Check if the unit has enough coverage to protect your neck, ears, and scalp. You want to choose a helmet that will shield you from harmful UV and IR wavelengths during a weld.


Since you’ll be wearing the welding helmet for several hours, it needs to be lightweight and comfortable enough to wear. A heavy welding helmet will strain your neck more, giving you muscle fatigue. Choose a lightweight, padded helmet that fits your head well and barely needs adjustments.

Viewing Area

The size of your viewing area is crucial when you weld out of position or need to see a wider area. Helmets that are greater than 4″ x 3″ in size offer a wide viewing area, but it all depends on you and the project you are working on. 

Sensitivity Control

It’s nice to have a welding helmet with features you can control in a jiffy. An instantly or easily adjustable brightness setting can be extremely useful when you’re working at low amperage or when there are other welders and arcs within range. You can simply increase or decrease the sensitivity and avoid it being triggered by your co-worker’s arc.

Lens Shade Options

Aside from sensitivity control, lens shade is also important. This allows you to choose among a range of shades for the type of work you are going to do. A shade level 9-13 is standard, but 6-13 may be a better option if you’re welding on low amperages with minimal visibility.

Lens Reaction Time

The lens reaction time is how fast the lens changes from light to dark after the arc triggers it. The best professional lenses have a speed of up to 1/20,000 a second. Since you’ll be working in an environment where your eyes are easily exposed to the arc’s light, having a lens that quickly changes from light to dark greatly helps.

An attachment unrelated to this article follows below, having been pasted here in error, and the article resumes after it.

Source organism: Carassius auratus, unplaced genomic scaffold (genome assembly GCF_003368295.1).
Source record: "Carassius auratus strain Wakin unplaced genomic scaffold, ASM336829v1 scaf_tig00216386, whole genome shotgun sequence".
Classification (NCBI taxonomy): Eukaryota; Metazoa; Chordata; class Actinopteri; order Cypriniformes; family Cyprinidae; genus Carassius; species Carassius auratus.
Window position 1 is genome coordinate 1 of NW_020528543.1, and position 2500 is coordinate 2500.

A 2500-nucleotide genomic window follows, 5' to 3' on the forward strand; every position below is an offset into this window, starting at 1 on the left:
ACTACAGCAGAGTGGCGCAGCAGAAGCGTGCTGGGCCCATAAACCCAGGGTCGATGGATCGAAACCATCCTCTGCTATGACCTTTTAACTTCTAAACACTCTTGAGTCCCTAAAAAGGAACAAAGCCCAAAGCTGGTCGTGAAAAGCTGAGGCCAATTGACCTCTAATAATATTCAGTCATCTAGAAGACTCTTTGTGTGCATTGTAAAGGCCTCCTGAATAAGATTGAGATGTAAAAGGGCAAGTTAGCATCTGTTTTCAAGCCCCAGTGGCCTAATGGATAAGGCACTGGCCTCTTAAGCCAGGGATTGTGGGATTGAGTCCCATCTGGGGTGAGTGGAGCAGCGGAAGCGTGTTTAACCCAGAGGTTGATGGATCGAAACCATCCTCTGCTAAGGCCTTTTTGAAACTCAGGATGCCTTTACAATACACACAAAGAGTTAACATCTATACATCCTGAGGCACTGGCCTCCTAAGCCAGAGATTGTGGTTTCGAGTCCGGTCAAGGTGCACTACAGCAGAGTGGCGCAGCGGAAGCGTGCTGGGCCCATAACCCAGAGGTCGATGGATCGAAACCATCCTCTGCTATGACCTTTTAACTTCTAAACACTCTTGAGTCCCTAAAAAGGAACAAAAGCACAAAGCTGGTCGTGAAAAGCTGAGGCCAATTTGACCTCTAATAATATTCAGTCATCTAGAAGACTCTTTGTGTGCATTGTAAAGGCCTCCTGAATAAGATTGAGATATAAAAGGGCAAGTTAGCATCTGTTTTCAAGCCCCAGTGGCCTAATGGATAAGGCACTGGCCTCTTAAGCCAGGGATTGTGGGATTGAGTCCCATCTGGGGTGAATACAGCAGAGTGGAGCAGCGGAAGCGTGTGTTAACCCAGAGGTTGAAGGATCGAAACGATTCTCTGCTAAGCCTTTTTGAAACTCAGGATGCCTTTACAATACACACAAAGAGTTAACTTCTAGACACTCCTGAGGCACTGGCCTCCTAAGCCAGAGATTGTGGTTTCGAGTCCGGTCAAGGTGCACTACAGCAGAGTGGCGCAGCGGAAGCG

Optical Class and Arc Sensors

The optical class indicates the clarity of images seen through the helmet’s glass. All welding helmets are graded from 1 to 3, with 1 as the highest. Hence, a grade of 1/1/1/1 is optimal. As for the arc sensors, these help detect flashes while you work, instantly darkening the helmet to protect your eyes. 

The least expensive ones have two sensors, while the advanced models have three or four. Having two arc sensors can be enough and can complete short welds; however, there’s a greater risk of the helmet not catching the flash. Welders using such a helmet should proceed with caution.

Helmet Power Source

A welding helmet can have either of the three main power sources: lithium batteries, solar energy, or both. Some battery-powered helmets have replaceable battery units, which are ideal. If you want to be cost-effective, choose a welding helmet with solar energy capabilities. 

Safety Standards

Of course, your welding helmet should adhere to the safety standards set by ANSI. The helmet must provide full and adequate protection during the entire welding process.


The price of a welding helmet can range from $40 to $800. We recommend purchasing a welding helmet that is a little bit on the expensive side because it provides the best materials and features. However, you can still find an affordable welding helmet that offers just as many pros.

Final Thoughts

Whatever industry you’re part of, it pays to have protection. Minimize workspace accidents with a Lincoln helmet that’s perfectly suited for your welding needs. Choosing the wrong helmet can lead to more costs and safety risks. We hope you find this guide helpful in your search.